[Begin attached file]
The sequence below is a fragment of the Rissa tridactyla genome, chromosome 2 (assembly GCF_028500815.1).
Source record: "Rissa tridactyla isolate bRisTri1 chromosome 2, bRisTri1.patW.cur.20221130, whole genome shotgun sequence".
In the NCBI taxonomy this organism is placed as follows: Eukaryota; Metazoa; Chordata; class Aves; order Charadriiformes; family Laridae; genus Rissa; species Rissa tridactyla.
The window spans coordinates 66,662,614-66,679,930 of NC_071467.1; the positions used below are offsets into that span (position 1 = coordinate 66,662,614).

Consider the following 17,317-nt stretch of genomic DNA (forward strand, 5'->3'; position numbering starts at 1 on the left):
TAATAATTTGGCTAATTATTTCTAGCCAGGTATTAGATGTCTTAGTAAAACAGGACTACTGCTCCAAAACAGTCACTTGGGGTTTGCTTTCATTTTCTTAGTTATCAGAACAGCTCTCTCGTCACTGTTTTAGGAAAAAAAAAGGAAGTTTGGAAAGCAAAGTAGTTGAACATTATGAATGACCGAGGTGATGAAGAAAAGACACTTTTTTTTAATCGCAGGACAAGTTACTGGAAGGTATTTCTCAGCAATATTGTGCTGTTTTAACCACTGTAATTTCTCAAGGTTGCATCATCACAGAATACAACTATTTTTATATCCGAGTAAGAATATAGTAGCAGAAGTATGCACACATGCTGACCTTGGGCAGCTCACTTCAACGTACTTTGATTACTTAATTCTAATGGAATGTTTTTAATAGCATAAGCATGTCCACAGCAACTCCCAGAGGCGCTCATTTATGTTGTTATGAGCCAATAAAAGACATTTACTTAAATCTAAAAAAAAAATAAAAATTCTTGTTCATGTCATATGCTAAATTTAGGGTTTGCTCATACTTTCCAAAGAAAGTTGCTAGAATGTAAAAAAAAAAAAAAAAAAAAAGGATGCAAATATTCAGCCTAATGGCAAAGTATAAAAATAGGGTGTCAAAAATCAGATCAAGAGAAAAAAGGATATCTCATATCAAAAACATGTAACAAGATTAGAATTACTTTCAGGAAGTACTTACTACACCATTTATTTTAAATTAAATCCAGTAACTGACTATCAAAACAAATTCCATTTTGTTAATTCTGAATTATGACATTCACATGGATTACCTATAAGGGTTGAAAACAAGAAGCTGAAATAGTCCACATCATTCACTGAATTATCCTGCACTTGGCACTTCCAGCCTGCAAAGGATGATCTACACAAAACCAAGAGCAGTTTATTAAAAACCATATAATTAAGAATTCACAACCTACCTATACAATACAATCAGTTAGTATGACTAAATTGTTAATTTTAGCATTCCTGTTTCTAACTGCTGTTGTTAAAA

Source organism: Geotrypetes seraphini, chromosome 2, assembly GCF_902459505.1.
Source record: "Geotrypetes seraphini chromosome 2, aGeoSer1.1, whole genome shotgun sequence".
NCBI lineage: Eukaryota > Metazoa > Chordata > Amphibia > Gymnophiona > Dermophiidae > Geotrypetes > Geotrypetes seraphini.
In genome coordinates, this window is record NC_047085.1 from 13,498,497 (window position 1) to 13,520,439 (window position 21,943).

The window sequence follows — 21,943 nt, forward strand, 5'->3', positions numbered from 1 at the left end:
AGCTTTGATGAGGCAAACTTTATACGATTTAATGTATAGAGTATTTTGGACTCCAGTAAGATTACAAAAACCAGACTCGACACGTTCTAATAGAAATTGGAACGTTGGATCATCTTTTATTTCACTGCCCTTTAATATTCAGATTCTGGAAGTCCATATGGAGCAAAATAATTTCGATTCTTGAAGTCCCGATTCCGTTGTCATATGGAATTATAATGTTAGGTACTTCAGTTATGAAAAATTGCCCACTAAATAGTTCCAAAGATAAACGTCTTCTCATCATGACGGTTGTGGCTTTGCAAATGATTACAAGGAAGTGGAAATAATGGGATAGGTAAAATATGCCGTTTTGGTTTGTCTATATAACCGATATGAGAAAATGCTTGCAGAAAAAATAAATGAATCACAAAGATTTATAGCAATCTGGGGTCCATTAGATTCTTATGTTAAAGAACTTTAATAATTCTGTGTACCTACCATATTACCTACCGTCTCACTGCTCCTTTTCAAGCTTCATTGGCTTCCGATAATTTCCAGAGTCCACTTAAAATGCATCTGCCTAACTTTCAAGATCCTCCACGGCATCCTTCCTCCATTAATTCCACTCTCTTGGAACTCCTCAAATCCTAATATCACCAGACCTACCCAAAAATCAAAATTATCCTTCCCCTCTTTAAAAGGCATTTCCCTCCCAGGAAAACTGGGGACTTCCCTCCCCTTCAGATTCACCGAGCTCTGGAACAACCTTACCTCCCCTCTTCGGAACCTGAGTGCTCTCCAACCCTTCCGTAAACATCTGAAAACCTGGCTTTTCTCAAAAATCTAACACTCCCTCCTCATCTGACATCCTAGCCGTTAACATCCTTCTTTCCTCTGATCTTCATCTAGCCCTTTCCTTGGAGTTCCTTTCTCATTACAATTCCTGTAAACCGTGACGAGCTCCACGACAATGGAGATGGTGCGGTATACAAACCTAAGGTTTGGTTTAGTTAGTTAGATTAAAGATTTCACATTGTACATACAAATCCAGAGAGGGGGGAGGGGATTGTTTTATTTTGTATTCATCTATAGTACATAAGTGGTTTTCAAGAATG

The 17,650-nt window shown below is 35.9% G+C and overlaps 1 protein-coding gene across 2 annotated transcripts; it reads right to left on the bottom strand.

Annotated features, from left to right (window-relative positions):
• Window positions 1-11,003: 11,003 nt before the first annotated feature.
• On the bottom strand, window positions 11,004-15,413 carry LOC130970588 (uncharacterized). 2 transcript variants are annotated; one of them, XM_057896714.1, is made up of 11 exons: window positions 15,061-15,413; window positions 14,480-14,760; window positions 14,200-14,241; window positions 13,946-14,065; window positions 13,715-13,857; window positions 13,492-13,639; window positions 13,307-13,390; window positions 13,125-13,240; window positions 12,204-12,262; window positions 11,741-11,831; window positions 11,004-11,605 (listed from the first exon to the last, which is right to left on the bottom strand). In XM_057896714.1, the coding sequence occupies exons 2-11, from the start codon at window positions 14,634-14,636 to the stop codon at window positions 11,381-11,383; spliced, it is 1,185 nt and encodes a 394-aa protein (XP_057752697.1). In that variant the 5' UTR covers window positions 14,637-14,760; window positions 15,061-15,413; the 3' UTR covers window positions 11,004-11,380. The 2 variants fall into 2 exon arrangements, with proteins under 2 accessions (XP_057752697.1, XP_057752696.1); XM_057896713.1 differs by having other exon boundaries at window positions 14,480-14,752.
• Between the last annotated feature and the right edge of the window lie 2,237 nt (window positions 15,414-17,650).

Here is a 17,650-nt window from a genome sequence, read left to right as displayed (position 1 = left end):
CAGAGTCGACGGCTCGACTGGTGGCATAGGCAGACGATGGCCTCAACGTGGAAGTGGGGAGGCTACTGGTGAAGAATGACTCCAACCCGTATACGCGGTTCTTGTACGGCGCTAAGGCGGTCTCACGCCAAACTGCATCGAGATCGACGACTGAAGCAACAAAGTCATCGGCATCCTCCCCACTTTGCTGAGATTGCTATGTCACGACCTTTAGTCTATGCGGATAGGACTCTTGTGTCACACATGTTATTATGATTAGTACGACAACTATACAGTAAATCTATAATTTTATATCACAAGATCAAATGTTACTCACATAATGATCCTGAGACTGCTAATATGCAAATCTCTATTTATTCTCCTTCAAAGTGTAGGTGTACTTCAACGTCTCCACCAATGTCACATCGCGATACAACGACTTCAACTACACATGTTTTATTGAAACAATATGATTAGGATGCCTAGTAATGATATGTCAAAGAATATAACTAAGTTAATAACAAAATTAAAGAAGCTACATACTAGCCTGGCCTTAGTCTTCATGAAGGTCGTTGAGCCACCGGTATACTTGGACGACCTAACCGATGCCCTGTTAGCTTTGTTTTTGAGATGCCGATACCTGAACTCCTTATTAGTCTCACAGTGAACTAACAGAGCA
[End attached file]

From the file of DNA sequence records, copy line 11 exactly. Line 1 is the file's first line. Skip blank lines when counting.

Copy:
The window sequence follows — 21,943 nt, forward strand, 5'->3', positions numbered from 1 at the left end: